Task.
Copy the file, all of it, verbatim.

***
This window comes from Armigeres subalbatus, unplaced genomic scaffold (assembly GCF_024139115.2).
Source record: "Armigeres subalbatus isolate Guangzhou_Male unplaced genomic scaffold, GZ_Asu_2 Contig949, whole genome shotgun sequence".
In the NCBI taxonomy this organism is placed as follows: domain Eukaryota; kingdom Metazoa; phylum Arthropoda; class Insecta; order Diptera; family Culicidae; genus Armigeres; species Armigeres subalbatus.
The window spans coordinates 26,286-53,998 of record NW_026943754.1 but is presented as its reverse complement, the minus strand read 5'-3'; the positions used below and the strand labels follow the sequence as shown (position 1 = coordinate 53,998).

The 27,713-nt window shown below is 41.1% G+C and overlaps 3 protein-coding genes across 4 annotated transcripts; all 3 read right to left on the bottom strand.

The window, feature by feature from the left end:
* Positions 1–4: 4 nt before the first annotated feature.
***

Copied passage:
This window comes from Armigeres subalbatus, unplaced genomic scaffold (assembly GCF_024139115.2).
Source record: "Armigeres subalbatus isolate Guangzhou_Male unplaced genomic scaffold, GZ_Asu_2 Contig949, whole genome shotgun sequence".
In the NCBI taxonomy this organism is placed as follows: domain Eukaryota; kingdom Metazoa; phylum Arthropoda; class Insecta; order Diptera; family Culicidae; genus Armigeres; species Armigeres subalbatus.
The window spans coordinates 26,286-53,998 of record NW_026943754.1 but is presented as its reverse complement, the minus strand read 5'-3'; the positions used below and the strand labels follow the sequence as shown (position 1 = coordinate 53,998).

The 27,713-nt window shown below is 41.1% G+C and overlaps 3 protein-coding genes across 4 annotated transcripts; all 3 read right to left on the bottom strand.

The window, feature by feature from the left end:
* Positions 1–4: 4 nt before the first annotated feature.